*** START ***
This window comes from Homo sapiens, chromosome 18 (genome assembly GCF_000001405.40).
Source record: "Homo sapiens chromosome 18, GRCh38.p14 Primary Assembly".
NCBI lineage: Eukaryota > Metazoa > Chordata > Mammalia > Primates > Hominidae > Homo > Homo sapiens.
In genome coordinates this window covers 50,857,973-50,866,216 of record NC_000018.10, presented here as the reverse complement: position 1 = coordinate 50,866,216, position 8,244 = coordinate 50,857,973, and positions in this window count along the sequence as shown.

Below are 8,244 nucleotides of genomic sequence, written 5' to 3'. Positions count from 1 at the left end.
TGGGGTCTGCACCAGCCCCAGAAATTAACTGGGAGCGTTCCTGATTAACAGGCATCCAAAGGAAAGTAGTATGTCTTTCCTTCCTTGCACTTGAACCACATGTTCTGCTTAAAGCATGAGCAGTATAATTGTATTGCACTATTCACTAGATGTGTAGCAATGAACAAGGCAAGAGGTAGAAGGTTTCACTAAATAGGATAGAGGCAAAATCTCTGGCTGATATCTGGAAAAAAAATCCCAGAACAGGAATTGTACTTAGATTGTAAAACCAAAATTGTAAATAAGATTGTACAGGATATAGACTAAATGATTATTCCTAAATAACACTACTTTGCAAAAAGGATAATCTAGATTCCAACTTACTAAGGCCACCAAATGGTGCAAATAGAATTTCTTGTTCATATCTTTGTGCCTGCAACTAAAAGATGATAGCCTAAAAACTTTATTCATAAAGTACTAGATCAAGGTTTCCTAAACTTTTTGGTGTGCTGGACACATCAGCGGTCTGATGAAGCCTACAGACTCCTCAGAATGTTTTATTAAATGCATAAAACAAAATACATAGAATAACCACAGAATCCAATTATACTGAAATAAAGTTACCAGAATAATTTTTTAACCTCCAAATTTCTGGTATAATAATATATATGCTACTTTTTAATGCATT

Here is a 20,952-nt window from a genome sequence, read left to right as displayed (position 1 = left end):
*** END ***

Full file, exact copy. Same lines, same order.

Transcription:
This window comes from Homo sapiens, chromosome 18 (genome assembly GCF_000001405.40).
Source record: "Homo sapiens chromosome 18, GRCh38.p14 Primary Assembly".
NCBI lineage: Eukaryota > Metazoa > Chordata > Mammalia > Primates > Hominidae > Homo > Homo sapiens.
In genome coordinates this window covers 50,857,973-50,866,216 of record NC_000018.10, presented here as the reverse complement: position 1 = coordinate 50,866,216, position 8,244 = coordinate 50,857,973, and positions in this window count along the sequence as shown.

Below are 8,244 nucleotides of genomic sequence, written 5' to 3'. Positions count from 1 at the left end.
TGGGGTCTGCACCAGCCCCAGAAATTAACTGGGAGCGTTCCTGATTAACAGGCATCCAAAGGAAAGTAGTATGTCTTTCCTTCCTTGCACTTGAACCACATGTTCTGCTTAAAGCATGAGCAGTATAATTGTATTGCACTATTCACTAGATGTGTAGCAATGAACAAGGCAAGAGGTAGAAGGTTTCACTAAATAGGATAGAGGCAAAATCTCTGGCTGATATCTGGAAAAAAAATCCCAGAACAGGAATTGTACTTAGATTGTAAAACCAAAATTGTAAATAAGATTGTACAGGATATAGACTAAATGATTATTCCTAAATAACACTACTTTGCAAAAAGGATAATCTAGATTCCAACTTACTAAGGCCACCAAATGGTGCAAATAGAATTTCTTGTTCATATCTTTGTGCCTGCAACTAAAAGATGATAGCCTAAAAACTTTATTCATAAAGTACTAGATCAAGGTTTCCTAAACTTTTTGGTGTGCTGGACACATCAGCGGTCTGATGAAGCCTACAGACTCCTCAGAATGTTTTATTAAATGCATAAAACAAAATACATAGAATAACCACAGAATCCAATTATACTGAAATAAAGTTACCAGAATAATTTTTTAACCTCCAAATTTCTGGTATAATAATATATATGCTACTTTTTAATGCATT

Here is a 20,952-nt window from a genome sequence, read left to right as displayed (position 1 = left end):